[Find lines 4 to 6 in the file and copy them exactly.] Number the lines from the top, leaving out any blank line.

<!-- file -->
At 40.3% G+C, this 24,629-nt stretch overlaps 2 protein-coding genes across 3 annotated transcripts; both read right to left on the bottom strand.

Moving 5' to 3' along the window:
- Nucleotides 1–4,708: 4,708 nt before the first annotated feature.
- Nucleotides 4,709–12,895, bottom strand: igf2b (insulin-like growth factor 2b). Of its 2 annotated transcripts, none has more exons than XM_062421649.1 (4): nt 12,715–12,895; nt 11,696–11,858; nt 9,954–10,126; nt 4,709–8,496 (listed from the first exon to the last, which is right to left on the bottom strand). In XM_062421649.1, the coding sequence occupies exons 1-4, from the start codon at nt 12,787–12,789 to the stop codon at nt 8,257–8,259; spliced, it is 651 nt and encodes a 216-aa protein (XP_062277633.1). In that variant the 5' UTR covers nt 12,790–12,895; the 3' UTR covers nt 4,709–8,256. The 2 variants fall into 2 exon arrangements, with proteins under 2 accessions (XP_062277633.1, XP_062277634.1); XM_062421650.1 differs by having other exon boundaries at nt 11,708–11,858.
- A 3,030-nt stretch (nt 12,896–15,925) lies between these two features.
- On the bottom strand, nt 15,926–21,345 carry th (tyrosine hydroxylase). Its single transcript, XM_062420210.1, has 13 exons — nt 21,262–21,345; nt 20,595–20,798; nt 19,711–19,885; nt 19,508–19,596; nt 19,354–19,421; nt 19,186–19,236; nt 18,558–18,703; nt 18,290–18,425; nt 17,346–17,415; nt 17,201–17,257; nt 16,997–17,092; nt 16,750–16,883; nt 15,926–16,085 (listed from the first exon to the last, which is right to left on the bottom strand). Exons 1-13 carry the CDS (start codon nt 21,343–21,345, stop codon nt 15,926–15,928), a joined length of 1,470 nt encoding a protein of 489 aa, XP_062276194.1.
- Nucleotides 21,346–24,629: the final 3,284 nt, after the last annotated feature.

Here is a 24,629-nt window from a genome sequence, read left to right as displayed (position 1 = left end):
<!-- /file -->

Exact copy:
- Nucleotides 4,709–12,895, bottom strand: igf2b (insulin-like growth factor 2b). Of its 2 annotated transcripts, none has more exons than XM_062421649.1 (4): nt 12,715–12,895; nt 11,696–11,858; nt 9,954–10,126; nt 4,709–8,496 (listed from the first exon to the last, which is right to left on the bottom strand). In XM_062421649.1, the coding sequence occupies exons 1-4, from the start codon at nt 12,787–12,789 to the stop codon at nt 8,257–8,259; spliced, it is 651 nt and encodes a 216-aa protein (XP_062277633.1). In that variant the 5' UTR covers nt 12,790–12,895; the 3' UTR covers nt 4,709–8,256. The 2 variants fall into 2 exon arrangements, with proteins under 2 accessions (XP_062277633.1, XP_062277634.1); XM_062421650.1 differs by having other exon boundaries at nt 11,708–11,858.
- A 3,030-nt stretch (nt 12,896–15,925) lies between these two features.
- On the bottom strand, nt 15,926–21,345 carry th (tyrosine hydroxylase). Its single transcript, XM_062420210.1, has 13 exons — nt 21,262–21,345; nt 20,595–20,798; nt 19,711–19,885; nt 19,508–19,596; nt 19,354–19,421; nt 19,186–19,236; nt 18,558–18,703; nt 18,290–18,425; nt 17,346–17,415; nt 17,201–17,257; nt 16,997–17,092; nt 16,750–16,883; nt 15,926–16,085 (listed from the first exon to the last, which is right to left on the bottom strand). Exons 1-13 carry the CDS (start codon nt 21,343–21,345, stop codon nt 15,926–15,928), a joined length of 1,470 nt encoding a protein of 489 aa, XP_062276194.1.